The Maria Fire was a wildfire that burned the south of the community of Santa Paula in the area of Somis, California on the top of South Mountain in Ventura County. The fire ignited in the evening hours of Thursday, October 31, 2019 and consumed well over 4,000 acres (16 km2) within its first several hours of burning.[3] Despite the aggressive initial attack by first responders, the fire exploded rapidly due to a strong Santa Ana wind event that was occurring in the area during its ignition.[3]

Maria Fire
Photo of the Maria Fire shortly before flight operations were called off due to the drone on the night of October 31, 2019.
LocationSanta Paula, Ventura County, California
Coordinates34°18′08″N 118°59′50″W / 34.302212°N 118.997115°W / 34.302212; -118.997115
Date(s)October 31, 2019 (2019-10-31) – November 6, 2019 (2019-11-06)
Burned area9,999 acres (4,046 ha)
Causedowned electric power line owned by California Resources Corporation during extreme wind conditions[2]
Buildings destroyed4 damaged
Maria Fire is located in southern California
Maria Fire
Location in Southern California

Events edit

On the eve of Thursday, October 31, at 6:13 pm, the Maria fire was reported burning at the top of South Mountain between Santa Paula and Somis and was seen making an aggressive run southwest towards the community of Somis as the fire expanded throughout that evening.[4] Heavily influenced by 20-30 mph winds within the canyons, the fire became a full scale conflagration within its first several hours of burning, growing from 50 to 750 acres inside an hour, to over 4,000 acres (16 km2) by 9:45 pm.[4][5] The fire worked its way north towards Santa Paula in the Santa Clara River Valley, whose topography can serve as a wind tunnel for Santa Ana winds.[6] Mandatory evacuations were ordered for a wide swath of over 1,800 homes surrounding the fire area, affecting over 7,500 residents.[4][5]

Shortly before 11 pm, a drone had been reported flying over the fireline which immediately caused the suspension and grounding of all nighttime water-dropping helicopters that were currently fighting the fire.[7] This hazard then allowed the incident to continue its critical rate of spread virtually unchecked. By 11:45 pm, the fire had reportedly grown to 7,400 acres with zero containment as the fire progressed predominantly westward.[8]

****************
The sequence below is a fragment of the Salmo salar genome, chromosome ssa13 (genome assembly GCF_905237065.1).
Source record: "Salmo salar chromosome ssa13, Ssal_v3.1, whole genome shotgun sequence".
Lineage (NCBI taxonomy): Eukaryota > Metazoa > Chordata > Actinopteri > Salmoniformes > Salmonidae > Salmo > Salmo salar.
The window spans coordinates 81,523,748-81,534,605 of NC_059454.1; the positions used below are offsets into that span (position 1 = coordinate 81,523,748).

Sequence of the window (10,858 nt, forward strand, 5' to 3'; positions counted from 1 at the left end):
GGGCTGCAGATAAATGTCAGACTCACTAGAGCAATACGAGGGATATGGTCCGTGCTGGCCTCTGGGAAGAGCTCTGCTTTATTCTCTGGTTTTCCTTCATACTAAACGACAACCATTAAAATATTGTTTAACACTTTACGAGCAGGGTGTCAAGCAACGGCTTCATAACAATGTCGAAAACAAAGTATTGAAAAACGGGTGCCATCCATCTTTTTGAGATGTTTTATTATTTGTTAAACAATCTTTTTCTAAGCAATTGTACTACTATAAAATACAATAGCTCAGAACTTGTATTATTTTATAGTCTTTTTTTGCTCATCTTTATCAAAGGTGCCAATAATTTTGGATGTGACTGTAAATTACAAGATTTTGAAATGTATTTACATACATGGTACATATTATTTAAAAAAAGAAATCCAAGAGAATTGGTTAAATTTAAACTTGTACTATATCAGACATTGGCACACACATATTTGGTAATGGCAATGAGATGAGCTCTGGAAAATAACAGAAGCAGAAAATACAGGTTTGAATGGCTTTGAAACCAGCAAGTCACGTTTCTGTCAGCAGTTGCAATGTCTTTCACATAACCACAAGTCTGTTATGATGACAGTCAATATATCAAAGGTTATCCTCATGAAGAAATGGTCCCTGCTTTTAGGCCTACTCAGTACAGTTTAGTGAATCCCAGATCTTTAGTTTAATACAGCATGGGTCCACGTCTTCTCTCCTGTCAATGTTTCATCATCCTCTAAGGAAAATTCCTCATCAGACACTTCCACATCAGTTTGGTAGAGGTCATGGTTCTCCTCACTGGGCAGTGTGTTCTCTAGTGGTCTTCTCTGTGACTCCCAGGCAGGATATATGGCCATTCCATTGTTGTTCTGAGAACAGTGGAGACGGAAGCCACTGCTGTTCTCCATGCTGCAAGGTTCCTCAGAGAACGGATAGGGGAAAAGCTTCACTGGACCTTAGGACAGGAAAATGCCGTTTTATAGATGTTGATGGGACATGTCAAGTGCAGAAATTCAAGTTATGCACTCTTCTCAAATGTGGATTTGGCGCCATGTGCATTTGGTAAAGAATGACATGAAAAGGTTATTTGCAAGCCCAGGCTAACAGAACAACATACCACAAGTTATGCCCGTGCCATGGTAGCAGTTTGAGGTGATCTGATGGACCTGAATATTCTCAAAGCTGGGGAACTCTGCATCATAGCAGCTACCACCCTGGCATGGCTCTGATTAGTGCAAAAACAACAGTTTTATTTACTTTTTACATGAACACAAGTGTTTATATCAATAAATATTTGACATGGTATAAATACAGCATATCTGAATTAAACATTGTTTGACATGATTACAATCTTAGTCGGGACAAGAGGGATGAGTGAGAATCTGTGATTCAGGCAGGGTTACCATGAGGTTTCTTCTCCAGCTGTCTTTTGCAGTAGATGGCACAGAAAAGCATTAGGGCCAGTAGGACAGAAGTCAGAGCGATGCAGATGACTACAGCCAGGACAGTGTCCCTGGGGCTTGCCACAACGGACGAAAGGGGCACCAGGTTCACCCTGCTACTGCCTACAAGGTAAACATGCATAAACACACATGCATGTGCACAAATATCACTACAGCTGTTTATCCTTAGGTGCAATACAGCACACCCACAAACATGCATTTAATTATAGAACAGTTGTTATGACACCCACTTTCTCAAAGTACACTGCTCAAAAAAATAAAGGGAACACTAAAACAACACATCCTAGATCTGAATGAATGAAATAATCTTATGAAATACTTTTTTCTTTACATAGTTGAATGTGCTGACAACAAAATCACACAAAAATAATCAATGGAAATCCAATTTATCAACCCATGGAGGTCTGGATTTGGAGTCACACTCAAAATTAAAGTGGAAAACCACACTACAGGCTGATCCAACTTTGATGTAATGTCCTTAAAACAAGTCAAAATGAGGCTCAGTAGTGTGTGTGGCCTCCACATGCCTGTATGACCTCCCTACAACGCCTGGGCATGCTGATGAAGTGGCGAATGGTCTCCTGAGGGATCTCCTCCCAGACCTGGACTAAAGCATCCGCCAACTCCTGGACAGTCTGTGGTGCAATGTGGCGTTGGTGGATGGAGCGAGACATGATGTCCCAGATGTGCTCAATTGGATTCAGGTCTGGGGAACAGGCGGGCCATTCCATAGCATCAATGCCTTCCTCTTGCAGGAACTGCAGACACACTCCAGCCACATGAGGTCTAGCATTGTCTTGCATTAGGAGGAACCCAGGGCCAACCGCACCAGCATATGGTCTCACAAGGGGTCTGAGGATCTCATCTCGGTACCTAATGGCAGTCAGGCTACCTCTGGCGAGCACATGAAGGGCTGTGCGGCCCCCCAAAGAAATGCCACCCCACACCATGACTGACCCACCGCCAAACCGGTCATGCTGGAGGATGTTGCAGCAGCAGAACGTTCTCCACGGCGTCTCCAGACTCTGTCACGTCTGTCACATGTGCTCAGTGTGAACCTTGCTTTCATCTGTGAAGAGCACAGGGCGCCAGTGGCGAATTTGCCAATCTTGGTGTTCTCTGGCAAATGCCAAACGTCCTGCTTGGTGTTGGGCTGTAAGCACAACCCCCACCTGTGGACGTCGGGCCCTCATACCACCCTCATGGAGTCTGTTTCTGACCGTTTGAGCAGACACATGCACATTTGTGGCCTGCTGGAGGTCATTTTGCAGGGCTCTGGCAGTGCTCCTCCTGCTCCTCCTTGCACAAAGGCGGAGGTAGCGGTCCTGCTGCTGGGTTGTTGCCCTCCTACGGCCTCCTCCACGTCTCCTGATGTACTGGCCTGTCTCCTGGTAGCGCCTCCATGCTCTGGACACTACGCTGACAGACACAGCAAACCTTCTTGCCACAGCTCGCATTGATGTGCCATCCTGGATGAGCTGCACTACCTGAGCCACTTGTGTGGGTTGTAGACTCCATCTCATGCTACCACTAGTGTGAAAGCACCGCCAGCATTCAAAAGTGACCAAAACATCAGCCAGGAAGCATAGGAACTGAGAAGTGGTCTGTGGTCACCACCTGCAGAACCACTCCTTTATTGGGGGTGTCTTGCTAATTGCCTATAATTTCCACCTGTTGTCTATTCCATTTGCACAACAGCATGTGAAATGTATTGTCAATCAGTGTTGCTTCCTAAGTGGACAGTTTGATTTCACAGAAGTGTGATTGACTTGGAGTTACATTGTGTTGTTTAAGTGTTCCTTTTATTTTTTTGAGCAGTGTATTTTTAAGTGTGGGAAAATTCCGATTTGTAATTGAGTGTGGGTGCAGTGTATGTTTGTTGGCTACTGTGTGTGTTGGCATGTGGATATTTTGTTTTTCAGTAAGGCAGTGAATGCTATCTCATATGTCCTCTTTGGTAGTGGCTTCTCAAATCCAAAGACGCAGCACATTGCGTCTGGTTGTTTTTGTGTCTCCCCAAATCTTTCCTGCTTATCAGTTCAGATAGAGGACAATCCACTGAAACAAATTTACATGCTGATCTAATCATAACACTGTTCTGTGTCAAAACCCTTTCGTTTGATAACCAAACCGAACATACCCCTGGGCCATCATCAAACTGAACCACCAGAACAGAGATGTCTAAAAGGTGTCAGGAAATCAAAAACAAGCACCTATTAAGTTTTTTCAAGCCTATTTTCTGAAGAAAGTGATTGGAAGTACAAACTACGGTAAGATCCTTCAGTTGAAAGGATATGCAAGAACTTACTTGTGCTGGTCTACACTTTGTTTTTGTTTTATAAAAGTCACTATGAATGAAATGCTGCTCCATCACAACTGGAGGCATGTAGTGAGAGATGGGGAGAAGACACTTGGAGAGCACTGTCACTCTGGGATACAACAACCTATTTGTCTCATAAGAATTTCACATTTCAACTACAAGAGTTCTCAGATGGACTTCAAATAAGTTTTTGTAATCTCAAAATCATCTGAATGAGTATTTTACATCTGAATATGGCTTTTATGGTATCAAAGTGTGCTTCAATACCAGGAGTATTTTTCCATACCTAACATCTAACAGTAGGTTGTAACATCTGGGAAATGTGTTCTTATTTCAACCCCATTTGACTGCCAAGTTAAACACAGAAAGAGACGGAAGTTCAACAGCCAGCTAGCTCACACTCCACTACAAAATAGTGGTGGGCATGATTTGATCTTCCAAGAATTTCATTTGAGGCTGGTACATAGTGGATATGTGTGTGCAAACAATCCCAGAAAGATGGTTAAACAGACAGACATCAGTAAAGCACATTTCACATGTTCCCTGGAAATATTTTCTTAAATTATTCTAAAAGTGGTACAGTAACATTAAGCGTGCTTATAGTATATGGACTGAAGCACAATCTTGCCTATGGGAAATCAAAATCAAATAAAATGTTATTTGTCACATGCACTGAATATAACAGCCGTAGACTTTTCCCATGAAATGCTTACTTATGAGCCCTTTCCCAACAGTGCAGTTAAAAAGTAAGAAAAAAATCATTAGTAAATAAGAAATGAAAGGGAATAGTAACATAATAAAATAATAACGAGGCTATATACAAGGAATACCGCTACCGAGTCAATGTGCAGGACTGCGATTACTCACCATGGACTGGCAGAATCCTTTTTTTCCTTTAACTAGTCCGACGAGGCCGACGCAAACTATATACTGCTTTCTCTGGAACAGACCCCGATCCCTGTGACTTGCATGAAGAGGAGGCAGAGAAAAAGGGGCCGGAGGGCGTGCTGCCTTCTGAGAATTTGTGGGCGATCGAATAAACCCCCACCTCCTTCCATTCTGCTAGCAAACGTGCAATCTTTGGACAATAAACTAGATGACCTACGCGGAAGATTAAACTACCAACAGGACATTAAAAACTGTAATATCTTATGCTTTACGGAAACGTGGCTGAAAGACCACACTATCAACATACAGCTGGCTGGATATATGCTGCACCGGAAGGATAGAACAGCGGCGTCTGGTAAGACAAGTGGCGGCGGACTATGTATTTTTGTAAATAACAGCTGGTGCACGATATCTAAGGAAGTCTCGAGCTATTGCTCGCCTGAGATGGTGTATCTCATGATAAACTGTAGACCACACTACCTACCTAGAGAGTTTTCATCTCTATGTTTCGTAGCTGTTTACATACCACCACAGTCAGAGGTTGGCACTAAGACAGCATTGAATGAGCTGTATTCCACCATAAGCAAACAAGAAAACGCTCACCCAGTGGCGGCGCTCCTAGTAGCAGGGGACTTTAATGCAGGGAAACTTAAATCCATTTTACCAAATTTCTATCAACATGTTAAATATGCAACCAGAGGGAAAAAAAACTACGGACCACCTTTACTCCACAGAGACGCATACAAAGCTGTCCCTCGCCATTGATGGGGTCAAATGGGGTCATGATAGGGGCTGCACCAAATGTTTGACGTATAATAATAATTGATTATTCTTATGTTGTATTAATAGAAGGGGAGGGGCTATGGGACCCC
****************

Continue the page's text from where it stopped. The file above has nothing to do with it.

During the day of November 1, three different DC-10 air tankers contracted to the US Forest Service (910, 911 and 914) and flying from Santa Maria[9] and San Bernardino airports made multiple runs on the Maria Fire, along with helicopters including an Erickson Skycrane.

Fire growth and containment progress edit

Fire containment status Gray: contained; Red: active; %: percent contained;
Date Area burned acres (km2) Containment
Oct 31 5,040 acres
Nov 1 9,135 acres
Nov 2 9,412 acres
Nov 3 9,412 acres (38 km2)[10]
Nov 4 9,999 acres* (Revised acreage from better mapping) (39 km2)[11]

Initial inquiries into the cause or origin of the Maria fire revealed that Southern California Edison (SCE), the power utility operating in the area, had re-energized 16,000 volt transmission lines in the vicinity roughly 13 minutes before first reports of the fire were received. The lines were de-energized beforehand specifically to avoid the possibility of its power lines causing fires due to the high winds in the area. SCE issued a statement indicating that it had no specific information on the cause of the fire and that it would "cooperate with the appropriate investigative agencies if asked to do so."[12] The final report issued in October 2020 on the cause of the fire cited a combination of extreme wind conditions and a power line owned by California Resources Corporation that touched a metal pipe on the ground after an electrical conductor separated.[2]

See also edit

References edit

  1. ^ "Maria Fire". CAL FIRE. Retrieved October 31, 2019.
  2. ^ a b Orozco, Lance (October 22, 2020). "Investigators Determine Causes Of Two Major Ventura County Wildfires Which Forced Thousands To Flee". KCLU News. Retrieved 2020-10-23.
  3. ^ a b Staff, ABC7. "Massive brush fire erupts on top of South Mountain near Santa Paula". ABC 7 Eyewitness News. Retrieved 31 October 2019.{{cite web}}: CS1 maint: numeric names: authors list (link)
  4. ^ a b c Carlson, Cheri; Diskin, Megan; Jazi, Mo Najafian. "Maria Fire atop South Mountain explodes between Santa Paula and Somis". VC Star. Retrieved 31 October 2019.
  5. ^ a b Wigglesworth, Alex. "Brush fire in Ventura County explodes to 4,000 acres, prompting evacuations". Los Angeles Times. Retrieved 31 October 2019.
  6. ^ Fry, Hanna; Puente, Mark; Lin II, Rong-Gong; Wigglesworth, Alex (2019-11-01). "Maria fire charges toward Santa Paula neighborhoods, forcing additional evacuations". Los Angeles Times. Retrieved 2019-11-01.
  7. ^ Day, Brian. "Maria Fire Ignites On Top of South Mountain Near Santa Paula; Thousand Evacuated as Flames Char More Than 4,000 Acres". KTLA. Retrieved 31 October 2019.
  8. ^ Staff, CBS 2 News (31 October 2019). "Maria Fire: Evacuations Ordered As Brush Fire Erupts In Santa Paula". KCBS-TV. Retrieved 31 October 2019.{{cite web}}: CS1 maint: numeric names: authors list (link)
  9. ^ Syed, Razi (November 1, 2019). "Air tankers flying out of Santa Maria help keep Maria fire at bay". Santa Maria Times. Retrieved 2019-11-04.
  10. ^ "Maria Fire" (PDF). CAL FIRE. Retrieved November 4, 2019.
  11. ^ "Maria Fire" (PDF). CAL FIRE. November 4, 2019. Retrieved November 4, 2019.
  12. ^ "Maria Fire". USA TODAY. November 2, 2019. Retrieved November 2, 2019.